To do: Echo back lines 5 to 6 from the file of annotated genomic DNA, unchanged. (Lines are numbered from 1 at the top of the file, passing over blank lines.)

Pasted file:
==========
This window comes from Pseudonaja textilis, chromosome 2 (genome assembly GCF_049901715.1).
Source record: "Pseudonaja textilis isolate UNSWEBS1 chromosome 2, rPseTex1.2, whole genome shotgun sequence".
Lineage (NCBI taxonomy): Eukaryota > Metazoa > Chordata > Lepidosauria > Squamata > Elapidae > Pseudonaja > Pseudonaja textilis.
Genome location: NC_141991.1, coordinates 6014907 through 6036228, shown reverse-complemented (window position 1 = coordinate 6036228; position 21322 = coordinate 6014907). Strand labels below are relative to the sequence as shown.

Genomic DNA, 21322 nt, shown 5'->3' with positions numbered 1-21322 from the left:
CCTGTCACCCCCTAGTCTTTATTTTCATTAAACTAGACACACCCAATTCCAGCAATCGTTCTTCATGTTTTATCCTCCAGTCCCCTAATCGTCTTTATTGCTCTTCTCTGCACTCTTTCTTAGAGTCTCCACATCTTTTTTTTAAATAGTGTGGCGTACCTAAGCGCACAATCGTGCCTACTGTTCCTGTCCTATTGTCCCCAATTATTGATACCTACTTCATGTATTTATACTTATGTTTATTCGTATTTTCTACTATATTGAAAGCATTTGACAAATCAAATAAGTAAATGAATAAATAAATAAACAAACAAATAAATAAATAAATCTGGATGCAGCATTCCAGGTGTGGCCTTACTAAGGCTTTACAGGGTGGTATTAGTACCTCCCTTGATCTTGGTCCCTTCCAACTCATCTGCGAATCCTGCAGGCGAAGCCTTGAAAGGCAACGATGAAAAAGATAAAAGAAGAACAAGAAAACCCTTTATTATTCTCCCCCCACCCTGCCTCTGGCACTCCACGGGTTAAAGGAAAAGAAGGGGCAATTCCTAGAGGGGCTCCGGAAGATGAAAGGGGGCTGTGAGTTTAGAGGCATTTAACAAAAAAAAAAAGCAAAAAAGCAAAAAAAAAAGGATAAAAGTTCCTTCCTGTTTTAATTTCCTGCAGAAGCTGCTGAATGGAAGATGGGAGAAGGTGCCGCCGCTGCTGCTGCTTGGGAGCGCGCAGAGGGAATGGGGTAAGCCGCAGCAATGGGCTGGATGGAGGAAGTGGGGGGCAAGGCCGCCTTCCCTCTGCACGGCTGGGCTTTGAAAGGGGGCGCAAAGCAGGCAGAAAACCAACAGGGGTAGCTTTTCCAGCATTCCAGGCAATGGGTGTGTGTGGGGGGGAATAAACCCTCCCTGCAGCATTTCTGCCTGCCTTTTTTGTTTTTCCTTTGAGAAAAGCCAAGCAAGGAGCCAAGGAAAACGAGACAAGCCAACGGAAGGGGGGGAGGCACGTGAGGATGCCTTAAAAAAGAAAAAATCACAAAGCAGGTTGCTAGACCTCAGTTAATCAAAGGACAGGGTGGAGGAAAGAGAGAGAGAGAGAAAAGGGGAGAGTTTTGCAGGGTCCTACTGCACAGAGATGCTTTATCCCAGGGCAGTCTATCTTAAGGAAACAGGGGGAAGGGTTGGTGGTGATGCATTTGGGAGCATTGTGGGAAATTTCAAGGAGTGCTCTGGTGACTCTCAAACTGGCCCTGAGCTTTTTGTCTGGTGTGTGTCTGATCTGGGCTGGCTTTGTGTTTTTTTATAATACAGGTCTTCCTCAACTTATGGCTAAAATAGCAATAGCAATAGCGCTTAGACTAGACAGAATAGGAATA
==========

Genomic DNA, 21322 nt, shown 5'->3' with positions numbered 1-21322 from the left:
CCTGTCACCCCCTAGTCTTTATTTTCATTAAACTAGACACACCCAATTCCAGCAATCGTTCTTCATGTTTTATCCTCCAGTCCCCTAATCGTCTTTATTGCTCTTCTCTGCACTCTTTCTTAGAGTCTCCACATCTTTTTTTTAAATAGTGTGGCGTACCTAAGCGCACAATCGTGCCTACTGTTCCTGTCCTATTGTCCCCAATTATTGATACCTACTTCATGTATTTATACTTATGTTTATTCGTATTTTCTACTATATTGAAAGCATTTGACAAATCAAATAAGTAAATGAATAAATAAATAAACAAACAAATAAATAAATAAATCTGGATGCAGCATTCCAGGTGTGGCCTTACTAAGGCTTTACAGGGTGGTATTAGTACCTCCCTTGATCTTGGTCCCTTCCAACTCATCTGCGAATCCTGCAGGCGAAGCCTTGAAAGGCAACGATGAAAAAGATAAAAGAAGAACAAGAAAACCCTTTATTATTCTCCCCCCACCCTGCCTCTGGCACTCCACGGGTTAAAGGAAAAGAAGGGGCAATTCCTAGAGGGGCTCCGGAAGATGAAAGGGGGCTGTGAGTTTAGAGGCATTTAACAAAAAAAAAAAGCAAAAAAGCAAAAAAAAAAGGATAAAAGTTCCTTCCTGTTTTAATTTCCTGCAGAAGCTGCTGAATGGAAGATGGGAGAAGGTGCCGCCGCTGCTGCTGCTTGGGAGCGCGCAGAGGGAATGGGGTAAGCCGCAGCAATGGGCTGGATGGAGGAAGTGGGGGGCAAGGCCGCCTTCCCTCTGCACGGCTGGGCTTTGAAAGGGGGCGCAAAGCAGGCAGAAAACCAACAGGGGTAGCTTTTCCAGCATTCCAGGCAATGGGTGTGTGTGGGGGGGAATAAACCCTCCCTGCAGCATTTCTGCCTGCCTTTTTTGTTTTTCCTTTGAGAAAAGCCAAGCAAGGAGCCAAGGAAAACGAGACAAGCCAACGGAAGGGGGGGAGGCACGTGAGGATGCCTTAAAAAAGAAAAAATCACAAAGCAGGTTGCTAGACCTCAGTTAATCAAAGGACAGGGTGGAGGAAAGAGAGAGAGAGAGAAAAGGGGAGAGTTTTGCAGGGTCCTACTGCACAGAGATGCTTTATCCCAGGGCAGTCTATCTTAAGGAAACAGGGGGAAGGGTTGGTGGTGATGCATTTGGGAGCATTGTGGGAAATTTCAAGGAGTGCTCTGGTGACTCTCAAACTGGCCCTGAGCTTTTTGTCTGGTGTGTGTCTGATCTGGGCTGGCTTTGTGTTTTTTTATAATACAGGTCTTCCTCAACTTATGGCTAAAATAGCAATAGCAATAGCGCTTAGACTAGACAGAATAGGAATA